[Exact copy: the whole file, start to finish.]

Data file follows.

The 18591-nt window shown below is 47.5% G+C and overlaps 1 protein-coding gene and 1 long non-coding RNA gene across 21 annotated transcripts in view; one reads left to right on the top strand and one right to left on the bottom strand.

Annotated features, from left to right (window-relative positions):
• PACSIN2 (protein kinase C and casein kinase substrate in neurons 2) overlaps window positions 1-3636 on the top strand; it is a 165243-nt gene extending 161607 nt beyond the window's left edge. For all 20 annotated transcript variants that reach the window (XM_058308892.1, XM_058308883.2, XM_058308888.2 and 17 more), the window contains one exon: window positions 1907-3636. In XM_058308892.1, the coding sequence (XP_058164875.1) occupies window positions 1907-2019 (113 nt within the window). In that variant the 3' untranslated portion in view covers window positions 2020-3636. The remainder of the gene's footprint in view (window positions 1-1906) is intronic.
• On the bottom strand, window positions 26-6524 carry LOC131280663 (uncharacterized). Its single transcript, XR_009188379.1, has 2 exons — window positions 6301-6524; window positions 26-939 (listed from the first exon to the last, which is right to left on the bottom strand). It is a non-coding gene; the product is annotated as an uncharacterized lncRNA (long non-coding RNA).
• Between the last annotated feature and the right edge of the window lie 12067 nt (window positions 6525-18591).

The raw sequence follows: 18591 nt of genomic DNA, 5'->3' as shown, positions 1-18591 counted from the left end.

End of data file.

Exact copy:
The 18591-nt window shown below is 47.5% G+C and overlaps 1 protein-coding gene and 1 long non-coding RNA gene across 21 annotated transcripts in view; one reads left to right on the top strand and one right to left on the bottom strand.

Annotated features, from left to right (window-relative positions):
• PACSIN2 (protein kinase C and casein kinase substrate in neurons 2) overlaps window positions 1-3636 on the top strand; it is a 165243-nt gene extending 161607 nt beyond the window's left edge. For all 20 annotated transcript variants that reach the window (XM_058308892.1, XM_058308883.2, XM_058308888.2 and 17 more), the window contains one exon: window positions 1907-3636. In XM_058308892.1, the coding sequence (XP_058164875.1) occupies window positions 1907-2019 (113 nt within the window). In that variant the 3' untranslated portion in view covers window positions 2020-3636. The remainder of the gene's footprint in view (window positions 1-1906) is intronic.
• On the bottom strand, window positions 26-6524 carry LOC131280663 (uncharacterized). Its single transcript, XR_009188379.1, has 2 exons — window positions 6301-6524; window positions 26-939 (listed from the first exon to the last, which is right to left on the bottom strand). It is a non-coding gene; the product is annotated as an uncharacterized lncRNA (long non-coding RNA).
• Between the last annotated feature and the right edge of the window lie 12067 nt (window positions 6525-18591).

The raw sequence follows: 18591 nt of genomic DNA, 5'->3' as shown, positions 1-18591 counted from the left end.